For years Blayhi was priest and warrior for his tribe. He coerced his brigade of 80 boys to kill without pity. Yet the turning point came. It was the summer of 1996 and his clansmen were caught up in a ferocious battle. It was decided that a sacrifice was needed. As the rockets rained down, a mother brought her three-year-old daughter to him. Something about the child struck the pitiless General and for the first time in his life he hesitated. As he relives the moment with me, his face becomes contorted. ‘The child was very unusually beautiful and kind. Most of the children are brought to me by the elders, they’re crying, they’re fighting. This child was peaceful,’ he recalls. ‘I thought, “This child must not die.” I struggled. ‘Of all of the thousands that I killed, I wish I did not kill that little girl . . . ‘ his voice trails off. He is close to tears for the first and only time. ‘Right after killing her, I had my epiphany.’ Within months he had left the Butt Naked Brigade and by the end of September 1996 he was baptised in the sea near Monrovia.

In the eyes of others Blahyi is not just a pastor: he is still seen as the murderous General and cannibal. His reputation and name still strikes terror into Liberian hearts. … ‘Did you sleep well?’ he asks. ‘Yes,’ I lie. ‘You?’ ‘Very well.’ ‘You seemed upset at the end of our interview,’ ‘I was. But I always sleep well. No matter what.’ … When Blayhi takes the microphone, the place erupts. He is electrifying and sinister at the same time. His sermon ranges from the dangers of fast food to the devil’s ways and to the inappropriate dress sense of singer Beyonce. An hour later, sweating in his red suit, he leaves the building to sit alone in the shade, praying. Preaching is now his mission and part of that is saving former child soldiers.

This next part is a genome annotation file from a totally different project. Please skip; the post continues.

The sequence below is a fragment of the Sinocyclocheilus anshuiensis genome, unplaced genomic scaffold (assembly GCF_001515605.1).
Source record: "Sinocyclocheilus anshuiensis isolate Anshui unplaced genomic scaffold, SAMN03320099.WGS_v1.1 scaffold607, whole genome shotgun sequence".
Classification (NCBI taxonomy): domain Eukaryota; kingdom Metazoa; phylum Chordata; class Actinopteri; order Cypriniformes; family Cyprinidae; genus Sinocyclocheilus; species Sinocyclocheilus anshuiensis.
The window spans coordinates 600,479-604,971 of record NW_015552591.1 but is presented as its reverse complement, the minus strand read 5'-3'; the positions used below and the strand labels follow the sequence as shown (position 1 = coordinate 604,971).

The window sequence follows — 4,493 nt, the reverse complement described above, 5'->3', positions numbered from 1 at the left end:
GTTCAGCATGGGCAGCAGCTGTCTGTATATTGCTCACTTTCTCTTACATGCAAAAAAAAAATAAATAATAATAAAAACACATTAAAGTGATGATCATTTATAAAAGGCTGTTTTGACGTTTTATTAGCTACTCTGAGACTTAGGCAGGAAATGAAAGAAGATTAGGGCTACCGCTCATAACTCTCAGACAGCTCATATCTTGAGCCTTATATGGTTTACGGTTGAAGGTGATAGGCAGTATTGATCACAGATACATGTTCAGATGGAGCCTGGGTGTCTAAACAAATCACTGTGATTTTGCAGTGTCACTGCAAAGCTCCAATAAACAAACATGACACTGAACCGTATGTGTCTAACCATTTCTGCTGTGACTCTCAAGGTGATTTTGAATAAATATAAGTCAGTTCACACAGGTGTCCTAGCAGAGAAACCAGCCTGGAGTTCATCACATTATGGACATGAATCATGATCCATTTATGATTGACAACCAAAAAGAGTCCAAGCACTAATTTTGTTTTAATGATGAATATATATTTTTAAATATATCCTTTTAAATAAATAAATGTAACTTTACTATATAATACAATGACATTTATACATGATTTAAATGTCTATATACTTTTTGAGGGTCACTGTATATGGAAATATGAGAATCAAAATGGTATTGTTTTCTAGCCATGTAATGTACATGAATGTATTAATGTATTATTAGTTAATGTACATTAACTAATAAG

Liberia is a country with 80 per cent unemployment. Eighty-five per cent of its 3.9 million population live on less than 78p per day, according to UN figures. Inter-tribal warfare brought Liberia to its knees.

Could victims really go back to living alongside their persecutors? I ask Information Minister Norris Tweah. ‘Everyone’s a victim here,’ he says. ‘Everybody lost somebody. In a country where everyone was complicit, everyone has blood on their hands, where does the blame end?’ Blahyi is in no doubt that saying sorry is not enough. Talking to him inside the shade of an empty church, he says he feels forgiven by God. But forgiveness on Earth is another matter. ‘I believe the Bible strongly and it says God has forgiven me.’ Would you be willing to be tried for war crimes at The Hague? ‘Yes. I would say I am guilty and if the law says I should be jailed for war crimes, then jail me. If the law says I should be hanged, then hang me.’ Blayhi tells me he still struggles to cope with the enormity of his savagery. At times it threatens to break him. Did you think of suicide? ‘Many times.’

This is his fate from now on: for as long as he lives, no matter how much he reforms, he will never be able to escape the horror of his past. The story of Joshua Milton Blahyi is more than a story of Africa’s bloodshed and savagery. It is also a story of a man struggling for redemption and change. His victims cannot forgive him. He is more likely to face a bullet in the head than the day in court he says he wants. But his story is evocative of his country as it struggles to leave the demons behind and look to a future of prosperity and peace.

Read more: http://www.dailymail.co.uk/news/article-1333465/Liberias-General-Butt-Naked-The-evil-man-world.html#ixzz16gfVKvMS

About Alex Imreh

http://www.aleximreh.ro http://www.facebook.com/alex.imreh 0742-669918
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One Response to General Butt Naked – ‘The Most Evil Man in the World’

  1. philip says:

    he still need to pay forthe crimes